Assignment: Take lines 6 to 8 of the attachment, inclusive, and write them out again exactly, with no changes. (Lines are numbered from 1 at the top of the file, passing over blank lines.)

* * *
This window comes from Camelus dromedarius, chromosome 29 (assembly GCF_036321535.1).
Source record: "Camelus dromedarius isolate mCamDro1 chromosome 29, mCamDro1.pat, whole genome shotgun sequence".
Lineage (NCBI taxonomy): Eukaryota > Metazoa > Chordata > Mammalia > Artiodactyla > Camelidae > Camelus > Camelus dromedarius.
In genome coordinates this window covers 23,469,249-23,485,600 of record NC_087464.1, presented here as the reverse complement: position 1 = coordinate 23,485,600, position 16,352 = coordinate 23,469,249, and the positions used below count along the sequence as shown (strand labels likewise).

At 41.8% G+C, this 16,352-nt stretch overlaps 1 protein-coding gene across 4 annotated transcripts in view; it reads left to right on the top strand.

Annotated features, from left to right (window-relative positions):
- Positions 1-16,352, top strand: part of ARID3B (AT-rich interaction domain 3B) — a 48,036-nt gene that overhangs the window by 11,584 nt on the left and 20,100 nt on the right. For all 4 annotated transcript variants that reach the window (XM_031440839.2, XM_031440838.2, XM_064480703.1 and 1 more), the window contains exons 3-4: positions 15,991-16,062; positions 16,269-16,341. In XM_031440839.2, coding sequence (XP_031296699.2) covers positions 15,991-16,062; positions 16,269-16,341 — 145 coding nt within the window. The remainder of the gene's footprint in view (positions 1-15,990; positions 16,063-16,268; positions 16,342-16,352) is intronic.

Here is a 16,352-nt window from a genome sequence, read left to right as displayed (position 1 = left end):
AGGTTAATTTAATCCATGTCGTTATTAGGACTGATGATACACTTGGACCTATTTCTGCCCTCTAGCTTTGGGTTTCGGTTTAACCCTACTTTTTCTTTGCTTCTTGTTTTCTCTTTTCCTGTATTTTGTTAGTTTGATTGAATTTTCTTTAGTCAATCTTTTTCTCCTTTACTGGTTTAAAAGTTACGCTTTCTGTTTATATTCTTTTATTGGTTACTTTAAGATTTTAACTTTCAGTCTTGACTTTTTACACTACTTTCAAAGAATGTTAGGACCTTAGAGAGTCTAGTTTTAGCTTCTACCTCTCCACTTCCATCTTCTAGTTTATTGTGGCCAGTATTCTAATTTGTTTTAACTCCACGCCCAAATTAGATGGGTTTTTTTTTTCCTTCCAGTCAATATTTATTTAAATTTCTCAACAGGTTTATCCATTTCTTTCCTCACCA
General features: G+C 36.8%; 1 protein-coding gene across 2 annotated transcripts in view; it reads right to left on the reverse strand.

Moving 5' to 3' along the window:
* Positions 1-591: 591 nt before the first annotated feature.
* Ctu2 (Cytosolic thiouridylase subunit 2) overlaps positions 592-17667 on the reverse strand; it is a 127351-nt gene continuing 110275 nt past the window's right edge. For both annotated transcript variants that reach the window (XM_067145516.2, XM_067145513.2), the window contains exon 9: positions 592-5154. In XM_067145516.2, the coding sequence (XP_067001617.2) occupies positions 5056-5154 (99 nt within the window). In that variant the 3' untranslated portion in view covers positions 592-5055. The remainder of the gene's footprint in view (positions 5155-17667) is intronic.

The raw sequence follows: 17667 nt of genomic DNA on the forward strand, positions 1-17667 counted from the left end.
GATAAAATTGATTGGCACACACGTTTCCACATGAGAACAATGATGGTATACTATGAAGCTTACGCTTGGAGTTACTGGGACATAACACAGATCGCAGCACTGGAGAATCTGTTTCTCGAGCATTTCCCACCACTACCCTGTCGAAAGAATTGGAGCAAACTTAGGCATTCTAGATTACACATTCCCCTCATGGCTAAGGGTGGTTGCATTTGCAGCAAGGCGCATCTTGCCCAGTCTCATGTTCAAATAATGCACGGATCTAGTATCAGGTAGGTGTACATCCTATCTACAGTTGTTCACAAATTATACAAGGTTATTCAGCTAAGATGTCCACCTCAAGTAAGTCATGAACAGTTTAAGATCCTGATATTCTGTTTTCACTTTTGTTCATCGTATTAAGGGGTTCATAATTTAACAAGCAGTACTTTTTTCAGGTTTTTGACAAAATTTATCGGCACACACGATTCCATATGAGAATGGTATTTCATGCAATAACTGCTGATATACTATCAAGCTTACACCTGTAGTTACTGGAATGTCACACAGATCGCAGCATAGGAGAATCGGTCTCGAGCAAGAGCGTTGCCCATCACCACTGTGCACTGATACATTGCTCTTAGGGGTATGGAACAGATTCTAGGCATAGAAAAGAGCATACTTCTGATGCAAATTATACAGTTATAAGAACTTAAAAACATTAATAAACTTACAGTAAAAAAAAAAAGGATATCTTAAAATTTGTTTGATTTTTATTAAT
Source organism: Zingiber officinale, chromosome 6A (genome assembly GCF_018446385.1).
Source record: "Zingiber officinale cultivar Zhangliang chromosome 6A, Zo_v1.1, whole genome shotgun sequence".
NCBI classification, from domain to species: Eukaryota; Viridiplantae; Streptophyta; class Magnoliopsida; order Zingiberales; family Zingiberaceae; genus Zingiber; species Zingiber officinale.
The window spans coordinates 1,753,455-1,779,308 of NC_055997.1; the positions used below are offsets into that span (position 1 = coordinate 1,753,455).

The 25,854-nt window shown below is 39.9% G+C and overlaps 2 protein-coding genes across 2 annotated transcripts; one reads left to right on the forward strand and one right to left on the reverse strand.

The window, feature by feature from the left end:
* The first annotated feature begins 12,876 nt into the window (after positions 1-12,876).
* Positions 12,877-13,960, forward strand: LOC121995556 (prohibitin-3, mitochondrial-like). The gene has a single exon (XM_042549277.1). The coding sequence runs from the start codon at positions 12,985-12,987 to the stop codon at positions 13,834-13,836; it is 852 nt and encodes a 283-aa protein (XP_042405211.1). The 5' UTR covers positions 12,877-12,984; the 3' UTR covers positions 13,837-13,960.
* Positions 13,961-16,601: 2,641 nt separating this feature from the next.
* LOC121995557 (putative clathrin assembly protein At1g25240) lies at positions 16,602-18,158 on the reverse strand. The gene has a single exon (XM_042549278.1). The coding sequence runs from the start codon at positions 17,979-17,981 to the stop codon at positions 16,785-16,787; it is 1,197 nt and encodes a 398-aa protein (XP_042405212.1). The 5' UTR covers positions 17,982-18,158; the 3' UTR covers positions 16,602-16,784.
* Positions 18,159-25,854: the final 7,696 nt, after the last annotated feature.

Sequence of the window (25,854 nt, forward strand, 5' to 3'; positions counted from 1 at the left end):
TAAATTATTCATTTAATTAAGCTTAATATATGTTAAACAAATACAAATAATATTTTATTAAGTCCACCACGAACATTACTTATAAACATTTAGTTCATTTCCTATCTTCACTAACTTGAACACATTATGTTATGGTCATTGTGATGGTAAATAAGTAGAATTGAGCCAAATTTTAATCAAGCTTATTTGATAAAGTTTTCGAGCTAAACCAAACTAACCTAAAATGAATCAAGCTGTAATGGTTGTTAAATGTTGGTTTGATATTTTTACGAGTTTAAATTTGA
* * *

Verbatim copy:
Annotated features, from left to right (window-relative positions):
- Positions 1-16,352, top strand: part of ARID3B (AT-rich interaction domain 3B) — a 48,036-nt gene that overhangs the window by 11,584 nt on the left and 20,100 nt on the right. For all 4 annotated transcript variants that reach the window (XM_031440839.2, XM_031440838.2, XM_064480703.1 and 1 more), the window contains exons 3-4: positions 15,991-16,062; positions 16,269-16,341. In XM_031440839.2, coding sequence (XP_031296699.2) covers positions 15,991-16,062; positions 16,269-16,341 — 145 coding nt within the window. The remainder of the gene's footprint in view (positions 1-15,990; positions 16,063-16,268; positions 16,342-16,352) is intronic.

Here is a 16,352-nt window from a genome sequence, read left to right as displayed (position 1 = left end):